1. Twitter To Launch Subscription Service Super Follows, Aims To Double Revenue By 2023 (Business World)

Twitter Inc. plans to introduce a subscription service for content creators and said it would explore tipping, as it looks to double its annual revenue and accelerate user growth over the next few years. Twitter on Thursday said the subscription initiative, called Super Follows, will give people an opportunity to receive payments for their content. Twitter expects it to appeal to so-called influencers with large internet followings and plans to launch it this year.

2. Salesforce Revenue Up 20% From Last Year, Forecast Calls For Similar Growth Rate (CNBC)

Salesforce.com Inc. reported a 20% increase in sales in the fiscal fourth quarter, the same year-over-year gains as in the previous period, disappointing investors who were looking for growth to accelerate. Shares dropped about 4% in extended trading. Still, the company gave a rev
enue forecast for the current period that exceeded analysts’ estimates, suggesting customers have begun spending more on its software after slowdowns fueled by the pandemic. Sales were $5.82 billion in the period ended January 31, 2021.

3. Facebook Fight Over Media Payments Shifts Focus To Europe (WSJ)

Australia’s fight with Facebook Inc. over media content is focusing attention on European efforts to force tech giants to pay more for news in Europe, as European politicians urge national governments to quickly enact new legislation that would strengthen the hand of news organizations in their battle with the internet behemoths.

4. Google Debuts Sleep API For Android (9to5 Google)

Google is now introducing a new API in Android that will allow apps to better recognize when the user is sleeping, along with its related data. The API, called Sleep API, will take inputs from the device’s light and motion sensors. To collect all this data Android will need permission from the user, namely the Physical Activity Recognition runtime permission. Once granted, apps will be able to utilize this information for their functionalities.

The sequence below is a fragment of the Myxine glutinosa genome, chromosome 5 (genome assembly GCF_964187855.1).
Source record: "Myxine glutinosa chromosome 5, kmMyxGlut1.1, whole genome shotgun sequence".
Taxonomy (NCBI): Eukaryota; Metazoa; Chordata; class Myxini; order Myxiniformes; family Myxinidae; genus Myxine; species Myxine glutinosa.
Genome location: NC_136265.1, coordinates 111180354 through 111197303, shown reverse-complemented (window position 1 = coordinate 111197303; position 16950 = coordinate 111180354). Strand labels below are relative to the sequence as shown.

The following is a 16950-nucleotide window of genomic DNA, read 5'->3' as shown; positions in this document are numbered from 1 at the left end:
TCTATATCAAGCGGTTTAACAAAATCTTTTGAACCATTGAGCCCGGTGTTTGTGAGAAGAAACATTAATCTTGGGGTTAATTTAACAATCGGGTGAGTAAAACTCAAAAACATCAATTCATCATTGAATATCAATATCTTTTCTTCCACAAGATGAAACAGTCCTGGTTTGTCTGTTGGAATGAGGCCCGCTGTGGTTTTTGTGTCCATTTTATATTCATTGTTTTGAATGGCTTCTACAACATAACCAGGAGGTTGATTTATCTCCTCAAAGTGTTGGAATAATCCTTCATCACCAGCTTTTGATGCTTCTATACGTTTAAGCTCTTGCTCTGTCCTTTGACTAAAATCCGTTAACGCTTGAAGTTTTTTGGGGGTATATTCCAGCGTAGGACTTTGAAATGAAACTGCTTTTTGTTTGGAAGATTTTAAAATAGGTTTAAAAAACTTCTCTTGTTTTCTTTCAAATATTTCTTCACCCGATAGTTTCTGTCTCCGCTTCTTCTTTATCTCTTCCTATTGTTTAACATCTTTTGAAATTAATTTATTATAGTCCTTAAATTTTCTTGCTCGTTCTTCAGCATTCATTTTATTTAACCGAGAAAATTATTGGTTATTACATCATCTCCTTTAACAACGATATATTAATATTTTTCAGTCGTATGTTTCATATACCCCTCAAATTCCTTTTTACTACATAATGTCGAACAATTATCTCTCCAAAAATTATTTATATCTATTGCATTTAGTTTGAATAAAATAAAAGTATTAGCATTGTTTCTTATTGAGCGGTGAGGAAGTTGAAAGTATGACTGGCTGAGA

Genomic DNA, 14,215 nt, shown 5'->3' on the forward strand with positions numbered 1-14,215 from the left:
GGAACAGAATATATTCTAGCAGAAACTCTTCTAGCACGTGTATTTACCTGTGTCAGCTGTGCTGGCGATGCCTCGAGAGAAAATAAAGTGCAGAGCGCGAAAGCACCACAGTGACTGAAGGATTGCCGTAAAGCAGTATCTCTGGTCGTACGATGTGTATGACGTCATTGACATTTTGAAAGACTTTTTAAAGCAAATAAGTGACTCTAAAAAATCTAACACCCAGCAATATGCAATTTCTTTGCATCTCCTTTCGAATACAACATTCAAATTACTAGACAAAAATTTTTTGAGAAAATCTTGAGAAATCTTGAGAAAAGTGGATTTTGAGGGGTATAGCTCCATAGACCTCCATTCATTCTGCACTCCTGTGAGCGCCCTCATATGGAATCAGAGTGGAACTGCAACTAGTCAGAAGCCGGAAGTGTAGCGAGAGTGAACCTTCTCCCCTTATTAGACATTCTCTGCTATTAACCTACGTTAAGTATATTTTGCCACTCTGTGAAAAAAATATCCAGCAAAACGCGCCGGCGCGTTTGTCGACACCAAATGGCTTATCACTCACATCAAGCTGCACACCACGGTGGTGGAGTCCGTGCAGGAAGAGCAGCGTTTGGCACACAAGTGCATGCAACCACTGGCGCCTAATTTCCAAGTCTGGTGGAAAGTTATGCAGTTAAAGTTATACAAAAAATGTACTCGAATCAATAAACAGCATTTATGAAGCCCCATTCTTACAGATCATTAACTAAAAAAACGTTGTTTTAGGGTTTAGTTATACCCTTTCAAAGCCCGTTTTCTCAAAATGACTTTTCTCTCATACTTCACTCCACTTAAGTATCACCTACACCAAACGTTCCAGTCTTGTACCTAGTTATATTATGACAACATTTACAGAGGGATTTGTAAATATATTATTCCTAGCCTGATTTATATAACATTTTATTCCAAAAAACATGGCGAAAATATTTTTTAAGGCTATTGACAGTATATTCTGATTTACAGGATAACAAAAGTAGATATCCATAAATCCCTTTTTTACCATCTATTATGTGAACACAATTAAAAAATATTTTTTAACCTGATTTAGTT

5. TikTok Agreed To Pay $92 Million To Settle Privacy Lawsuit (AdAge)

TikTok agreed to pay $92 million to settle private lawsuits claiming the app illegally recorded facial-scan images of users and disclosed private data to third parties. The US District Judge John Z. Lee in Chicago must approve the deal announced Thursday and told lawyers in September that it will be rejected if it does not represent everyone’s interests.

6. Newsela Announces $100M Series D Financing (TechCrunch)

Leading K-12 instructional content platform Newsela announced today a $100M Series D investment led by new investor Franklin Templeton and existing investor TCV, with participation by Owl Ventures, Tao Capital Partners, Chan Zuckerberg Initiative, and Waycross Ventures. Private US EdTech companies raised a record-setting $2.2B in 2020 across K-12, higher ed, and workforce education. That is a 30% increase over 2019, and more than double the 14% YoY increase enjoyed by all venture-backed US companies.

7. AT&T Spinning Off DirecTV After Losing Millions Of Customers, Subscribers Can Expect ‘Few To No Changes’ (USA Today)

AT&T is spinning off its DirecTV into a new company for a fraction of the $48.5 billion it paid for the satellite TV service in 2015. DirecTV has lost millions of customers on AT&T’s watch and is valued in the deal at just $16.25 billion, including debt. Private equity firm TPG will own 30% of the business, while AT&T holds the rest.